The phytohormone extraction from the fruit sample of WT and shr was performed as described in Pan et al. (2004). A 100 mg homogenized powder from fruit sample was mixed with 500 μL of pre-chilled extraction solvent consisting of 2-propanol: MilliQ water: concentrated HCL in the ratio of 2:1:0.002 (v/v/v) respectively. After mixing, the extraction was carried out by shaking the sample for 30 min at 4°C at 500 rpm. Thereafter, 1 mL of dichloromethane (DCM) was added to the sample mix, and the incubation was continued for 30 min at 4°C at 500 rpm. After centrifugation at 13,000 g for 15 min at 4°C, the supernatant (~ 900 μL) was transferred to a fresh Eppendorf tubes and dried completely using the Speedvac (Thermo Scientific, USA). Before injection, the dried residue was dissolved in 70 μL of precooled 100% methanol followed by centrifugation at 13,000 g for 5 min.
The sample was transferred to an injection vial and analyzed using UPLC/ESI-MS (Waters, Milford, MA USA). The system consists of an Aquity UPLC™ System, quaternary pump, and autosampler. For separation of hormones, the sample was analyzed on a Hypercil GOLD C18 (Thermo Scientific) column (2.1 × 75 mm, 2.7 μm). A gradient elution program was performed using two solvents system, solvent A- containing ultrapure water with 0.1% (v/v) formic acid, solvent B- containing acetonitrile with 0.1% (v/v) formic acid and run for 9 min at 20°C. The abscisic acid (ABA), jasmonic acid (JA), and salicylic acid (SA) detection was performed on ExactiveTMPlus Orbitrap mass spectrometer (Thermo Fisher Scientific, USA) in all ion fragmentation (AIF) mode (range of m/z 50–450) equipped with heated electrospray ionization (ESI) in negative ion mode. The zeatin, IAA, IBA, epibrassinosteroids (Epi-BR) and methyl jasmonate (MeJA) were analyzed in positive ion mode. For both modes, the following instruments setting were used, capillary temperature −350°C, sheath gas flow (N2) 35 (arbitrary units), AUX gas flow rate (N2) 10 (arbitrary units), collision gas (N2) 4 (arbitrary units) and the capillary voltage 4.5 kV under ultra-high vacuum 4e−10 mbar. The hormones were analyzed from the >5 different fruits harvested from ripening stages viz. MG, BR, and RR of WT and shr. The quantification of each hormone was carried out by comparing the peak areas with those obtained for the respective hormone standards.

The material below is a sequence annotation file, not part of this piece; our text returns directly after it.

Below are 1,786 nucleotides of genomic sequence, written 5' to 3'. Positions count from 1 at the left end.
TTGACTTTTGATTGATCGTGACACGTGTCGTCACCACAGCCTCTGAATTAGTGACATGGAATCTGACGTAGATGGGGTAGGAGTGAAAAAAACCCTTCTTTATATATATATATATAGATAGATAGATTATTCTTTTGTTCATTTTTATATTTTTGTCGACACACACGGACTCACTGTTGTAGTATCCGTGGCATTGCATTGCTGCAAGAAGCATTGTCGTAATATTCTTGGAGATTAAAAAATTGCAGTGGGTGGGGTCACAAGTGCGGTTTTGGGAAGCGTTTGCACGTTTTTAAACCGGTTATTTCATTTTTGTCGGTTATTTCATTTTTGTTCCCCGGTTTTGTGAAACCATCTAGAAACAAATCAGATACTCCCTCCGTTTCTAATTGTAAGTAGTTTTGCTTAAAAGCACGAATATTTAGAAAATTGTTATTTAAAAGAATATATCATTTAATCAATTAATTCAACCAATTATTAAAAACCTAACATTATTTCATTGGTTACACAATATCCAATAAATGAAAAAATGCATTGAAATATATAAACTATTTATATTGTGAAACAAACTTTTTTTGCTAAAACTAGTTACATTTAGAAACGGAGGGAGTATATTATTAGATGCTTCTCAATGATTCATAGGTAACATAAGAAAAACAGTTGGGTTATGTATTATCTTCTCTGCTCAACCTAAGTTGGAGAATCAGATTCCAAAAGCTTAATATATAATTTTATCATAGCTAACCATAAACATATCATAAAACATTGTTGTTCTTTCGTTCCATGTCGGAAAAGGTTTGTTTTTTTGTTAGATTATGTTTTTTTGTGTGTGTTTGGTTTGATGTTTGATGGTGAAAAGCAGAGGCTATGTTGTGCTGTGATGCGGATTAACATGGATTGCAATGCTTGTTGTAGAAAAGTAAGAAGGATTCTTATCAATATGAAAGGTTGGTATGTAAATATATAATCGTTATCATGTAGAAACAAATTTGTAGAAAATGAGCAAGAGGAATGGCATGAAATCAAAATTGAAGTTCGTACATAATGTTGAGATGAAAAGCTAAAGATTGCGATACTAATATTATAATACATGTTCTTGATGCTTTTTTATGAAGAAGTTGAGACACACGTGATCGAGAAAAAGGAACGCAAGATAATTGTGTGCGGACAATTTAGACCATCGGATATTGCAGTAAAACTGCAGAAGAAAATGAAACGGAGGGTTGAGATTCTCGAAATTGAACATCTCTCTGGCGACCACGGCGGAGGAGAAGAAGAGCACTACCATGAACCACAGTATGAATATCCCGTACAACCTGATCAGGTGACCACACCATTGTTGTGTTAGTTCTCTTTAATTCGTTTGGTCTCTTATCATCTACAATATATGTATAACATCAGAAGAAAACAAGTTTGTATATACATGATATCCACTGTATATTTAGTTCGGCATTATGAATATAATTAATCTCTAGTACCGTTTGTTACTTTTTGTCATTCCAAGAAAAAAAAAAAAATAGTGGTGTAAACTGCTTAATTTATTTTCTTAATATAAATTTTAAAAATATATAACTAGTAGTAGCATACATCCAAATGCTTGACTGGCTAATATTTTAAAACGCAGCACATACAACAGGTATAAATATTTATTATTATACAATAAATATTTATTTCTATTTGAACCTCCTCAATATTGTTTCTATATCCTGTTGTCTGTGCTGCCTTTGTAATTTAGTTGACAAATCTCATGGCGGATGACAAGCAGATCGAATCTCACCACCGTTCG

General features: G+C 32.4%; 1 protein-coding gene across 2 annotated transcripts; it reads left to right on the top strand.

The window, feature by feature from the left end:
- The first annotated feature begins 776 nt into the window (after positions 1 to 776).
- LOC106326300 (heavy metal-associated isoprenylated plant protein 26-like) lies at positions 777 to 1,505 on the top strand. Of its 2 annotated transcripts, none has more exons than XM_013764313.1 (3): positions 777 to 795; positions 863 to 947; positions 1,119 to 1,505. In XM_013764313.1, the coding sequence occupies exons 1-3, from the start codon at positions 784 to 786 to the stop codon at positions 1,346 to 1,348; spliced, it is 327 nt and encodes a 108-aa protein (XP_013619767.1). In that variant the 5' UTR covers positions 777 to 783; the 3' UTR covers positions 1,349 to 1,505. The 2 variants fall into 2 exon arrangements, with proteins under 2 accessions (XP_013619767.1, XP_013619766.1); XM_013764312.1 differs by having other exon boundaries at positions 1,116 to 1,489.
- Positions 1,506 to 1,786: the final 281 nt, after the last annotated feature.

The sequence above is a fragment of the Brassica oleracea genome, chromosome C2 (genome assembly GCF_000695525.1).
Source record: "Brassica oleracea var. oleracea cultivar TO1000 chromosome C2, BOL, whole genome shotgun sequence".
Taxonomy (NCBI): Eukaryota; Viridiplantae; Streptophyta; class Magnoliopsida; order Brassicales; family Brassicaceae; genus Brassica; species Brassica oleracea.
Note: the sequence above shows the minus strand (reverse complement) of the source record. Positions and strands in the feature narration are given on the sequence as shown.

Principal Component Analysis (PCA)
To obtain the overall clustering of the samples, we performed PCA using Metaboanalyst 3.0 (Xia et al., 2015; http://www.metaboanalyst.ca/). Firstly, we took the average of metabolites from at least three replicates and analyzed the differences in metabolites accumulation across the ripening stages in both WT and shr and then the results were presented in a two-dimensional graphical display.
Construction of Primary Metabolite Pathways
All the metabolites measured using the GC-MS methods were mapped to the general metabolic pathways as described in the KEGG (Kyoto Encyclopedia of Genes and Genomes, http://www.genome.jp/kegg) and LycoCyc (Sol Genomic networks, http://solcyc.solgenomics.net/). To compare levels of each metabolite across the ripening stages (MG, BR, and RR), we performed all pairwise multiple comparison procedures (Student-Newman-Keuls Method) by One-Way ANOVA using Sigma Plot version 11 with a significance threshold P ≤ 0.05 to highlight patterns of change across the ripening stages in shr compared to WT. Average fold change of metabolites occurring across the ripening stages in shr fruits compared to WT was shown on a primary metabolite pathway as presented in Do et al. (2010). A log2 fold of 0 means no difference, a log2-fold of 0.5 means 1or higher fold changes (equal to average means 1.5-fold) 1 means 2-fold or higher, a log2-fold of two means 4-fold or higher, and so on.